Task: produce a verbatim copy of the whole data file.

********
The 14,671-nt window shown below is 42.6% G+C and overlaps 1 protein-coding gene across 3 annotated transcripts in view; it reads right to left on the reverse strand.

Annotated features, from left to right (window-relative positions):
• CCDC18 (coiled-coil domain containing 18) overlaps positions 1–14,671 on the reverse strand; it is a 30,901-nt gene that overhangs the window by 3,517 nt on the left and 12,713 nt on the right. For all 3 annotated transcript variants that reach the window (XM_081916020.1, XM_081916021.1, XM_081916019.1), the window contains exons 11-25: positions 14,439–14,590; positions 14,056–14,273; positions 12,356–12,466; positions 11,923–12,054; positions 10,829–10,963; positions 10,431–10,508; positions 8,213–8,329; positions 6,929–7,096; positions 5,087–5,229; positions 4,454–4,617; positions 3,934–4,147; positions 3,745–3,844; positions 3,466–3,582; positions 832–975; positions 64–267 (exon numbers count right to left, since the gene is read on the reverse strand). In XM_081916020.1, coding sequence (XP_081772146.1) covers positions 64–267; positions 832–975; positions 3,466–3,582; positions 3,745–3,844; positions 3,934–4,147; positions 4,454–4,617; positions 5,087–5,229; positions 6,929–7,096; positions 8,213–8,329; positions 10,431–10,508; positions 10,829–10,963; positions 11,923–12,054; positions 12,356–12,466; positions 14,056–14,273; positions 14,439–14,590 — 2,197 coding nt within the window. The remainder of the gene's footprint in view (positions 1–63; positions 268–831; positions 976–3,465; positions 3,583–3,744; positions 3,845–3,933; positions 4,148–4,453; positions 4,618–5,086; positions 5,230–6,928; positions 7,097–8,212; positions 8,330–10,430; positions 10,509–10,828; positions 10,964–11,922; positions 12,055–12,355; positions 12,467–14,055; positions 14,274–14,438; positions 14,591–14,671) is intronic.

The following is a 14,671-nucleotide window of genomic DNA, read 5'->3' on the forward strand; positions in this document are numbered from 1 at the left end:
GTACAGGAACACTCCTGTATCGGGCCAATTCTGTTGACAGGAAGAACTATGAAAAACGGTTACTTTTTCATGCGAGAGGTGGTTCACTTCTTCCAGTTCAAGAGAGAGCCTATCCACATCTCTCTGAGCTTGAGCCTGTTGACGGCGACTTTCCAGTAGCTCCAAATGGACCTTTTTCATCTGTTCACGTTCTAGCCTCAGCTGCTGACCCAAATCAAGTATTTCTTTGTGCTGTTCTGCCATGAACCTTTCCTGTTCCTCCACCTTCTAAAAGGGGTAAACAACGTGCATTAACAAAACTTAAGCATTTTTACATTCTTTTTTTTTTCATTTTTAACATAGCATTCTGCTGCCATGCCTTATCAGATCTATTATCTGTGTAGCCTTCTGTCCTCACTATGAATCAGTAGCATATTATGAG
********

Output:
The 14,671-nt window shown below is 42.6% G+C and overlaps 1 protein-coding gene across 3 annotated transcripts in view; it reads right to left on the reverse strand.

Annotated features, from left to right (window-relative positions):
• CCDC18 (coiled-coil domain containing 18) overlaps positions 1–14,671 on the reverse strand; it is a 30,901-nt gene that overhangs the window by 3,517 nt on the left and 12,713 nt on the right. For all 3 annotated transcript variants that reach the window (XM_081916020.1, XM_081916021.1, XM_081916019.1), the window contains exons 11-25: positions 14,439–14,590; positions 14,056–14,273; positions 12,356–12,466; positions 11,923–12,054; positions 10,829–10,963; positions 10,431–10,508; positions 8,213–8,329; positions 6,929–7,096; positions 5,087–5,229; positions 4,454–4,617; positions 3,934–4,147; positions 3,745–3,844; positions 3,466–3,582; positions 832–975; positions 64–267 (exon numbers count right to left, since the gene is read on the reverse strand). In XM_081916020.1, coding sequence (XP_081772146.1) covers positions 64–267; positions 832–975; positions 3,466–3,582; positions 3,745–3,844; positions 3,934–4,147; positions 4,454–4,617; positions 5,087–5,229; positions 6,929–7,096; positions 8,213–8,329; positions 10,431–10,508; positions 10,829–10,963; positions 11,923–12,054; positions 12,356–12,466; positions 14,056–14,273; positions 14,439–14,590 — 2,197 coding nt within the window. The remainder of the gene's footprint in view (positions 1–63; positions 268–831; positions 976–3,465; positions 3,583–3,744; positions 3,845–3,933; positions 4,148–4,453; positions 4,618–5,086; positions 5,230–6,928; positions 7,097–8,212; positions 8,330–10,430; positions 10,509–10,828; positions 10,964–11,922; positions 12,055–12,355; positions 12,467–14,055; positions 14,274–14,438; positions 14,591–14,671) is intronic.

The following is a 14,671-nucleotide window of genomic DNA, read 5'->3' on the forward strand; positions in this document are numbered from 1 at the left end:
GTACAGGAACACTCCTGTATCGGGCCAATTCTGTTGACAGGAAGAACTATGAAAAACGGTTACTTTTTCATGCGAGAGGTGGTTCACTTCTTCCAGTTCAAGAGAGAGCCTATCCACATCTCTCTGAGCTTGAGCCTGTTGACGGCGACTTTCCAGTAGCTCCAAATGGACCTTTTTCATCTGTTCACGTTCTAGCCTCAGCTGCTGACCCAAATCAAGTATTTCTTTGTGCTGTTCTGCCATGAACCTTTCCTGTTCCTCCACCTTCTAAAAGGGGTAAACAACGTGCATTAACAAAACTTAAGCATTTTTACATTCTTTTTTTTTTCATTTTTAACATAGCATTCTGCTGCCATGCCTTATCAGATCTATTATCTGTGTAGCCTTCTGTCCTCACTATGAATCAGTAGCATATTATGAG